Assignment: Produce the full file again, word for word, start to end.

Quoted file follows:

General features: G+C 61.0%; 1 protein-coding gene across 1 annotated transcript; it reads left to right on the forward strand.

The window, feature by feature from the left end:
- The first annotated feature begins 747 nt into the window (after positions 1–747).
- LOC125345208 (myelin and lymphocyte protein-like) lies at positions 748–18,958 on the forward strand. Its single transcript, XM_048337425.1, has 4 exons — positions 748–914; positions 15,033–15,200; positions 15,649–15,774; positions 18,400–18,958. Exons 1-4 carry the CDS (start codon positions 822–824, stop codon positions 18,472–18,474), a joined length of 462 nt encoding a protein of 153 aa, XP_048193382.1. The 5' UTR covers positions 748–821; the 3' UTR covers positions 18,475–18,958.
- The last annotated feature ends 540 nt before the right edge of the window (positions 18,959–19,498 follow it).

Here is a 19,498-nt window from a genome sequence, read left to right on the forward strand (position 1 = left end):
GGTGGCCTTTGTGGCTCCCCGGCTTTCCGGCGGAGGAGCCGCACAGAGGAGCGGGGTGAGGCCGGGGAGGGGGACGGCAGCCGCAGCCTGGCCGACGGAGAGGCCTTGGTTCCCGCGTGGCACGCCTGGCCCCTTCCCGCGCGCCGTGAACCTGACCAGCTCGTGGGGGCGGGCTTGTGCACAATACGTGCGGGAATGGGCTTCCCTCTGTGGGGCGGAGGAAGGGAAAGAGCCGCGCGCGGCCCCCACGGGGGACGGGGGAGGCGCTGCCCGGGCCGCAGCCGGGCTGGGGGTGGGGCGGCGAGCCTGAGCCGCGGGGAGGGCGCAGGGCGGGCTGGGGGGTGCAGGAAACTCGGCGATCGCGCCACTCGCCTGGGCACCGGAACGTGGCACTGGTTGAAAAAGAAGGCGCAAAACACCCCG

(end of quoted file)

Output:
General features: G+C 61.0%; 1 protein-coding gene across 1 annotated transcript; it reads left to right on the forward strand.

The window, feature by feature from the left end:
- The first annotated feature begins 747 nt into the window (after positions 1–747).
- LOC125345208 (myelin and lymphocyte protein-like) lies at positions 748–18,958 on the forward strand. Its single transcript, XM_048337425.1, has 4 exons — positions 748–914; positions 15,033–15,200; positions 15,649–15,774; positions 18,400–18,958. Exons 1-4 carry the CDS (start codon positions 822–824, stop codon positions 18,472–18,474), a joined length of 462 nt encoding a protein of 153 aa, XP_048193382.1. The 5' UTR covers positions 748–821; the 3' UTR covers positions 18,475–18,958.
- The last annotated feature ends 540 nt before the right edge of the window (positions 18,959–19,498 follow it).

Here is a 19,498-nt window from a genome sequence, read left to right on the forward strand (position 1 = left end):
GGTGGCCTTTGTGGCTCCCCGGCTTTCCGGCGGAGGAGCCGCACAGAGGAGCGGGGTGAGGCCGGGGAGGGGGACGGCAGCCGCAGCCTGGCCGACGGAGAGGCCTTGGTTCCCGCGTGGCACGCCTGGCCCCTTCCCGCGCGCCGTGAACCTGACCAGCTCGTGGGGGCGGGCTTGTGCACAATACGTGCGGGAATGGGCTTCCCTCTGTGGGGCGGAGGAAGGGAAAGAGCCGCGCGCGGCCCCCACGGGGGACGGGGGAGGCGCTGCCCGGGCCGCAGCCGGGCTGGGGGTGGGGCGGCGAGCCTGAGCCGCGGGGAGGGCGCAGGGCGGGCTGGGGGGTGCAGGAAACTCGGCGATCGCGCCACTCGCCTGGGCACCGGAACGTGGCACTGGTTGAAAAAGAAGGCGCAAAACACCCCG